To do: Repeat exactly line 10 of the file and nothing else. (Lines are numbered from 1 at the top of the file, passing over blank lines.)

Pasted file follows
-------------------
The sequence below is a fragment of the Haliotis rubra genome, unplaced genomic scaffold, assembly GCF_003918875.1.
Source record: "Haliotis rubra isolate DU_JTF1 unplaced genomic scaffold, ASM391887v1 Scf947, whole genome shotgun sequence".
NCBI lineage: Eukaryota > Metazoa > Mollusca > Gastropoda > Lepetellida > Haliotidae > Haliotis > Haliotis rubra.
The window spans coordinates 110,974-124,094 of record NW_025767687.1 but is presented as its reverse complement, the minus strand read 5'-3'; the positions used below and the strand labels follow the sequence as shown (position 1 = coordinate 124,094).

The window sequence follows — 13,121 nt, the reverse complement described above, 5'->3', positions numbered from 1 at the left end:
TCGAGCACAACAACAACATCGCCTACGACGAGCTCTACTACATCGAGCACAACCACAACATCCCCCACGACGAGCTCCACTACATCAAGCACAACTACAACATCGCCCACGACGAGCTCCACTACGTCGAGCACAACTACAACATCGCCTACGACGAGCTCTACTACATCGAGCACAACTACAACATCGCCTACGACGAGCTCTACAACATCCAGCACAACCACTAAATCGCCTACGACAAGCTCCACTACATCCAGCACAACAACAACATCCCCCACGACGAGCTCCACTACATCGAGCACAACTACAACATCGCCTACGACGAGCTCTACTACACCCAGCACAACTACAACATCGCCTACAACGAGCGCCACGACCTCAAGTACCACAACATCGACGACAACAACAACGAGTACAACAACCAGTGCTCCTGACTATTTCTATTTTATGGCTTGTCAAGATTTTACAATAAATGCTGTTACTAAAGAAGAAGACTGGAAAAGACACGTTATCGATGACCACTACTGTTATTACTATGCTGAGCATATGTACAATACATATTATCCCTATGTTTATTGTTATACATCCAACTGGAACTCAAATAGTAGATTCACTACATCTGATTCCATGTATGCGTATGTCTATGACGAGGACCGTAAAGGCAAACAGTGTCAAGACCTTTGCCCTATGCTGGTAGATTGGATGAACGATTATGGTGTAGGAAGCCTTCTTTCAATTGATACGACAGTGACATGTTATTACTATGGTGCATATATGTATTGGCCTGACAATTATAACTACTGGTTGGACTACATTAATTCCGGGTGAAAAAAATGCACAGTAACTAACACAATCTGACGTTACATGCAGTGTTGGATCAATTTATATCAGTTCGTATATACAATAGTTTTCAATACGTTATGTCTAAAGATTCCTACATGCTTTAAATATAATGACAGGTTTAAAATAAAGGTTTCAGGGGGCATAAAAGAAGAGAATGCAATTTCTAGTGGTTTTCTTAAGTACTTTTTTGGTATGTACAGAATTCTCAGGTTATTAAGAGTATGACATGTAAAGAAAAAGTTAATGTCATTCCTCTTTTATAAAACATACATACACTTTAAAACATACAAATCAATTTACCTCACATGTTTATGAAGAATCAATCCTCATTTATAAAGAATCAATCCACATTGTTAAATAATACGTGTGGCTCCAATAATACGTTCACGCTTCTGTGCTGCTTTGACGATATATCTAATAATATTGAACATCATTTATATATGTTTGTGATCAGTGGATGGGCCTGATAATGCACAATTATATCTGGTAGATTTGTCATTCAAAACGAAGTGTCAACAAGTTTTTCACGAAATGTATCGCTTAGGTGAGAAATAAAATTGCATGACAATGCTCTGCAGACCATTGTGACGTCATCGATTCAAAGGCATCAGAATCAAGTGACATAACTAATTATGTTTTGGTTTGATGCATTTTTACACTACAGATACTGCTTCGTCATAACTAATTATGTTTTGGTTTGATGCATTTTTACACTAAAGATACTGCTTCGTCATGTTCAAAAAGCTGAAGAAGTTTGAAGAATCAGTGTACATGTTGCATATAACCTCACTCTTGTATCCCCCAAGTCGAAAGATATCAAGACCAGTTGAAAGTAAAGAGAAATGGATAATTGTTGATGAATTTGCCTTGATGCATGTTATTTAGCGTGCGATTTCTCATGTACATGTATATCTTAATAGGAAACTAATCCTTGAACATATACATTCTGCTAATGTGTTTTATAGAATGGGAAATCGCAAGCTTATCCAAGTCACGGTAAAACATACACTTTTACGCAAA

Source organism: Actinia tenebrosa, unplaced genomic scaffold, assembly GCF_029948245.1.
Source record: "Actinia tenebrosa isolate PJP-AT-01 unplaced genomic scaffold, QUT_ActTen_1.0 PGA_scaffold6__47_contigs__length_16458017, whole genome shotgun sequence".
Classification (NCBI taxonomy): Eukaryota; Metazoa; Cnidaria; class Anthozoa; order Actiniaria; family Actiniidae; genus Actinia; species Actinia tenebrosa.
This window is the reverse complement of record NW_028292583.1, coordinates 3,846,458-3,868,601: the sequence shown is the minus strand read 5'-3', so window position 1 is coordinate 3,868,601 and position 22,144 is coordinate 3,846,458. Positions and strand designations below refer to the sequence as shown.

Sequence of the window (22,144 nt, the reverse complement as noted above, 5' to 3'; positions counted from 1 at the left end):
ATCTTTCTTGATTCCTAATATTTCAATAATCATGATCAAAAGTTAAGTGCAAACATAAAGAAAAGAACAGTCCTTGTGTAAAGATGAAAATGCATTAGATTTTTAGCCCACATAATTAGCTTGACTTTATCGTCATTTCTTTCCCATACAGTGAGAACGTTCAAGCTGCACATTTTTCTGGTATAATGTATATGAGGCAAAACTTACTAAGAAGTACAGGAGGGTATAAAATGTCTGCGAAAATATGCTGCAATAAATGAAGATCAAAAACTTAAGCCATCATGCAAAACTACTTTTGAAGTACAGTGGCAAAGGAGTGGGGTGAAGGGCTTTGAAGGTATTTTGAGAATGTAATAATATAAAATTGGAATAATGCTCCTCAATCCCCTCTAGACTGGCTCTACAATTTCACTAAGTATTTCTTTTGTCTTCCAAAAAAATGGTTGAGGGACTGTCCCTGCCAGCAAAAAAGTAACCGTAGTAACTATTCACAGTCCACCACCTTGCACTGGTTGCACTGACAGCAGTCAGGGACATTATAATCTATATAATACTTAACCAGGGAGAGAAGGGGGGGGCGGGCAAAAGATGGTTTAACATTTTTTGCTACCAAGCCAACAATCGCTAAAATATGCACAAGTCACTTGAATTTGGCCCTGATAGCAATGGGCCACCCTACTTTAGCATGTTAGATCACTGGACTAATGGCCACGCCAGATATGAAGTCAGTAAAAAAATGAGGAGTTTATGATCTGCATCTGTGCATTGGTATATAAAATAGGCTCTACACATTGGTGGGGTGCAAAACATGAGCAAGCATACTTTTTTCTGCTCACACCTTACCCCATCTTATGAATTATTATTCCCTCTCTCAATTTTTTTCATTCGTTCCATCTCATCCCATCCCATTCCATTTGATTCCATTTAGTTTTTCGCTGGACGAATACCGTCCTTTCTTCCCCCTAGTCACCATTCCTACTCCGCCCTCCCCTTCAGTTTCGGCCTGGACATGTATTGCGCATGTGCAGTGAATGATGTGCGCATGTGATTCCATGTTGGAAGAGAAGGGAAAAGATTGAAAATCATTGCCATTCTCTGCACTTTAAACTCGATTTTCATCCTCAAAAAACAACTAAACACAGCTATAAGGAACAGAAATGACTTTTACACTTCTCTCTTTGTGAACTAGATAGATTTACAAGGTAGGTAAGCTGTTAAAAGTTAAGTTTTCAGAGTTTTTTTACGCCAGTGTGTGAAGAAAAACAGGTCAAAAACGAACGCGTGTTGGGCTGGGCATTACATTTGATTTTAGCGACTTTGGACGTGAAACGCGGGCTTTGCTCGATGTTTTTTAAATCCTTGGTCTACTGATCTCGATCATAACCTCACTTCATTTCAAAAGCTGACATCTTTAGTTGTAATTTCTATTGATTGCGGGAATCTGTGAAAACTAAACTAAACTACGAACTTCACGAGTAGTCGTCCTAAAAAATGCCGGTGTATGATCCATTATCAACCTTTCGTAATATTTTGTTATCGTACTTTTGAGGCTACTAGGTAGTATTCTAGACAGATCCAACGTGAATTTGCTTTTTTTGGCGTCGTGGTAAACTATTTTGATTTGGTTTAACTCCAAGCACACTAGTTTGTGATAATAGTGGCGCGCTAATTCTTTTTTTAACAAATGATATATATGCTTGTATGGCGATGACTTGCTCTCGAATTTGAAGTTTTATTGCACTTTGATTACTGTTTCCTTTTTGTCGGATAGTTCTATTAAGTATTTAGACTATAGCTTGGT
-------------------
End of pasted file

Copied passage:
This window is the reverse complement of record NW_028292583.1, coordinates 3,846,458-3,868,601: the sequence shown is the minus strand read 5'-3', so window position 1 is coordinate 3,868,601 and position 22,144 is coordinate 3,846,458. Positions and strand designations below refer to the sequence as shown.